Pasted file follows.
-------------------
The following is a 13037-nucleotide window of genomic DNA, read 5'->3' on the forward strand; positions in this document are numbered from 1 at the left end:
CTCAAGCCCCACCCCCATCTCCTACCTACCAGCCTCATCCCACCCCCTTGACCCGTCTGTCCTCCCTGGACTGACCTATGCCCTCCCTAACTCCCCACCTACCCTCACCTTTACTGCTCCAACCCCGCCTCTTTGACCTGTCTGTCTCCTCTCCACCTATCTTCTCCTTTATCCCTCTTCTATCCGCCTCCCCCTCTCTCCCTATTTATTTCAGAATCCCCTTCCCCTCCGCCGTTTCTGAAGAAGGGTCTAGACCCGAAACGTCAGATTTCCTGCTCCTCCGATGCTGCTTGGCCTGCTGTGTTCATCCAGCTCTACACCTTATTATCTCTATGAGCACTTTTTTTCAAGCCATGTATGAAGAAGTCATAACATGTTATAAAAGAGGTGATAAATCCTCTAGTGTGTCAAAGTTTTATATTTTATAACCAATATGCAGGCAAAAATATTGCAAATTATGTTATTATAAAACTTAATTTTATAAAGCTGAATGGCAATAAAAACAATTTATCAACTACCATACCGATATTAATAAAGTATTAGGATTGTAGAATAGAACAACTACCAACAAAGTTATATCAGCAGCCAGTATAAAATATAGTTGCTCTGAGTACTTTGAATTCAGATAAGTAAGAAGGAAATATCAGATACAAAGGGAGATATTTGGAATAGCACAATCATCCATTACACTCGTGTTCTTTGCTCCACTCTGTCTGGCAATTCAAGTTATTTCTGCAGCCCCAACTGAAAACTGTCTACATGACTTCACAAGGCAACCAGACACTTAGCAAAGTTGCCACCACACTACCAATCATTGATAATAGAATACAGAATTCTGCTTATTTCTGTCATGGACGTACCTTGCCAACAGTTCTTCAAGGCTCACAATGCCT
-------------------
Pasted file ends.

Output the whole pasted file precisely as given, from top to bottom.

The following is a 13037-nucleotide window of genomic DNA, read 5'->3' on the forward strand; positions in this document are numbered from 1 at the left end:
CTCAAGCCCCACCCCCATCTCCTACCTACCAGCCTCATCCCACCCCCTTGACCCGTCTGTCCTCCCTGGACTGACCTATGCCCTCCCTAACTCCCCACCTACCCTCACCTTTACTGCTCCAACCCCGCCTCTTTGACCTGTCTGTCTCCTCTCCACCTATCTTCTCCTTTATCCCTCTTCTATCCGCCTCCCCCTCTCTCCCTATTTATTTCAGAATCCCCTTCCCCTCCGCCGTTTCTGAAGAAGGGTCTAGACCCGAAACGTCAGATTTCCTGCTCCTCCGATGCTGCTTGGCCTGCTGTGTTCATCCAGCTCTACACCTTATTATCTCTATGAGCACTTTTTTTCAAGCCATGTATGAAGAAGTCATAACATGTTATAAAAGAGGTGATAAATCCTCTAGTGTGTCAAAGTTTTATATTTTATAACCAATATGCAGGCAAAAATATTGCAAATTATGTTATTATAAAACTTAATTTTATAAAGCTGAATGGCAATAAAAACAATTTATCAACTACCATACCGATATTAATAAAGTATTAGGATTGTAGAATAGAACAACTACCAACAAAGTTATATCAGCAGCCAGTATAAAATATAGTTGCTCTGAGTACTTTGAATTCAGATAAGTAAGAAGGAAATATCAGATACAAAGGGAGATATTTGGAATAGCACAATCATCCATTACACTCGTGTTCTTTGCTCCACTCTGTCTGGCAATTCAAGTTATTTCTGCAGCCCCAACTGAAAACTGTCTACATGACTTCACAAGGCAACCAGACACTTAGCAAAGTTGCCACCACACTACCAATCATTGATAATAGAATACAGAATTCTGCTTATTTCTGTCATGGACGTACCTTGCCAACAGTTCTTCAAGGCTCACAATGCCT